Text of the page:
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October 16, 2021
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League of Women Voters hosts panelists on West County Special Election

By: Brandon McCapes
February 19, 2021

Two ballot measures to be voted on by West County residents in an upcoming special election March 2 were the subject of discussion by panelists at a recent online forum live-streamed on YouTube and hosted by the Sonoma County League of Women Voters.

Moderator Pamela Stevens asked questions of groups of panelists selected to represent the proponents and opponents of each measures, both of which would levy or raise taxes by separate means to fund educational and other services in West Sonoma County.

Stevens posed questions submitted by either League of Women Voters members or audience members viewing the discussion, who were encouraged to email their questions in real time.

Measure A:

The purpose of Measure A, according to the text on the ballot viewable through the Sonoma County Elections website, is to provide funding to Analy, El Molino and Laguna High Schools, all three of which are administrated by the West Sonoma County Unified High School District.

If approved, the measure would allow the county to levy a $48 parcel tax on properties within that district, which would effectively replace an expiring parcel tax of the same amount. The new parcel tax would add to a continuing $79 parcel tax levied to fund the district, maintaining the total parcel taxes issued specifically for the high school district at $127.

The three high schools that make up the district have been facing decreased funding due to decreasing enrollment, and while plans for consolidation are likely, proponent of the measure Kellie Noe, a trustee for the district, said the $1,150,000 raised annually by the three-year parcel tax would give the district time to plan strategically while protecting students’ interests.

The measure’s funding would go towards funding art, technical and vocational programs, retaining teachers and staff and keeping class sizes small. 

According to Noe, the funds would give the district the time they need to ensure students are taken care of while they make long-term decisions.

“What this will do is give us the time to do strategic planning to determine the best long-term solution for students in our district,” said Noe. If the measure is not passed, consolidation of the three high schools could potentially begin as soon as the next school year.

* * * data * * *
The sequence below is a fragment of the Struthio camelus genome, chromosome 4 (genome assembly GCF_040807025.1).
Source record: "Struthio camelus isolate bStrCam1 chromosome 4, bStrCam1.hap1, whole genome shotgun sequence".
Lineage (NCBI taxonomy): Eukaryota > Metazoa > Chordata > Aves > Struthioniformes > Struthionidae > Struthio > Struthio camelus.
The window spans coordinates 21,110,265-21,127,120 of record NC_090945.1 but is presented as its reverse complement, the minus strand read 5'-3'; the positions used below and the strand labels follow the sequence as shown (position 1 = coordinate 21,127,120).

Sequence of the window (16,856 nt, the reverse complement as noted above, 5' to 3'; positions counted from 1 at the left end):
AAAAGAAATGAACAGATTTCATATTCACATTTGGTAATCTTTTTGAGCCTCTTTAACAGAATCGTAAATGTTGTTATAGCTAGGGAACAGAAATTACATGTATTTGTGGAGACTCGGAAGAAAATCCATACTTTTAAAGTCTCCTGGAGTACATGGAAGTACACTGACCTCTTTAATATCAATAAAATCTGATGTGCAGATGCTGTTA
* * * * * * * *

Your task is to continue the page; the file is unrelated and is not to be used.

Sukey Robb-Wilder, private citizen and property owner in the district, represented the opposition’s viewpoints. She said the proponents of Measure A have offered few details on how the money would be spent, and also argued that consolidation might be better for the students, who otherwise would have limited access to programs such as sports teams and AP classes due to low enrollment.

Measure B:

Measure B would raise transient occupancy taxes (TOT) by 4 percent in a large geographic area in West County, with the funding going towards public education, workforce training and emergency medical services in the area.

Among other uses, funds would go towards consolidating West County school and fire districts, which proponents argue would increase the governmental departments’ efficiency while decreasing bureaucratic costs. 

A local education advisory committee would be formed to oversee allocation of the funds and would consist of representatives from the coastal areas, lower Russian River and City of Sebastopol. In addition, the committee members would be selected from a variety of spheres, including parents, trustees, superintendents and business owners.

The tax revenue would also be used to offset tourism impact costs, particularly those resulting from providing emergency medical services to out-of-county residents in need of rescue.

Four panelists participated in the discussion, with Sonoma County Fire District Chief Mark Heine and Fifth District Supervisor Lynda Hopkins representing the affirmative side, and Farmhouse Inn operator Joe Bartolomei and Airbnb host Eric Fraser representing the opposing side.

Bartolomei made the case that the additional tax would be detrimental to an industry looking towards a four or five year recovery following the pandemic, and said that nowhere in California has TOT been used to fund education.

“Our concern isn’t where the money is going. We support schools. What we don’t support is the impact on our post-pandemic economic recovery,” Bartolomei said.

Any school or fire district within the geographic boundaries of the TOT district would be eligible to receive funding, so long as they submit a written intention to participate in consolidation efforts.

Heine said that 80 percent of emergency requests in the Bodega Bay Fire District come from people outside of the area, and the burden is such that for 12 hours each day, there are no paramedics on the Sonoma County coast because they are transporting patients. Bartolomei disputed this number, suggesting it included Sonoma County residents not from the Bodega Bay zip code.

Hopkins said she doubted the increased tax would affect travel decisions of well-off tourists to the area, and suggested a recent voter-approved three-percent increase in TOT did not affect business. She also said similar measures in Marin County have not affected the tourism industry.

Fraser frequently disputed Hopkins’ narrative and suggested the special election was inappropriate and rushed, as school and fire districts in Sonoma County are already undergoing consolidation.